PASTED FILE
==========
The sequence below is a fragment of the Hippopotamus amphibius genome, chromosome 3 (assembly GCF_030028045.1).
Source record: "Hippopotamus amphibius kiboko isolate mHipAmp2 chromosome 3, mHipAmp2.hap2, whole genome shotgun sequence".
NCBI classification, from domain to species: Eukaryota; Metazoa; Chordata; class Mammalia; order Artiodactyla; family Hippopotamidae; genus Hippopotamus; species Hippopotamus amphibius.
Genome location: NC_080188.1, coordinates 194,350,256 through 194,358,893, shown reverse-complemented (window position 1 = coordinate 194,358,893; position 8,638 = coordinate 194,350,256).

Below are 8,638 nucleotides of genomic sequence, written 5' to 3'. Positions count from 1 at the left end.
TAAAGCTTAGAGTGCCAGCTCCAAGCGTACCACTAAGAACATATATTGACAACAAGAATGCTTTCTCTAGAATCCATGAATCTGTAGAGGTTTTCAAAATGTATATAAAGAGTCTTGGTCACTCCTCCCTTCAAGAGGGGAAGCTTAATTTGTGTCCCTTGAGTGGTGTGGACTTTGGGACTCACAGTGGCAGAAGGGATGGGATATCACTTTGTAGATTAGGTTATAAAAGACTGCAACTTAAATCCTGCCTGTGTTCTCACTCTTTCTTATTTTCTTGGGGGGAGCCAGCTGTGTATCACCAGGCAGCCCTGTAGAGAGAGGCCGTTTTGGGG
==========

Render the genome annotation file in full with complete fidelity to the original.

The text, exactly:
The sequence below is a fragment of the Hippopotamus amphibius genome, chromosome 3 (assembly GCF_030028045.1).
Source record: "Hippopotamus amphibius kiboko isolate mHipAmp2 chromosome 3, mHipAmp2.hap2, whole genome shotgun sequence".
NCBI classification, from domain to species: Eukaryota; Metazoa; Chordata; class Mammalia; order Artiodactyla; family Hippopotamidae; genus Hippopotamus; species Hippopotamus amphibius.
Genome location: NC_080188.1, coordinates 194,350,256 through 194,358,893, shown reverse-complemented (window position 1 = coordinate 194,358,893; position 8,638 = coordinate 194,350,256).

Below are 8,638 nucleotides of genomic sequence, written 5' to 3'. Positions count from 1 at the left end.
TAAAGCTTAGAGTGCCAGCTCCAAGCGTACCACTAAGAACATATATTGACAACAAGAATGCTTTCTCTAGAATCCATGAATCTGTAGAGGTTTTCAAAATGTATATAAAGAGTCTTGGTCACTCCTCCCTTCAAGAGGGGAAGCTTAATTTGTGTCCCTTGAGTGGTGTGGACTTTGGGACTCACAGTGGCAGAAGGGATGGGATATCACTTTGTAGATTAGGTTATAAAAGACTGCAACTTAAATCCTGCCTGTGTTCTCACTCTTTCTTATTTTCTTGGGGGGAGCCAGCTGTGTATCACCAGGCAGCCCTGTAGAGAGAGGCCGTTTTGGGG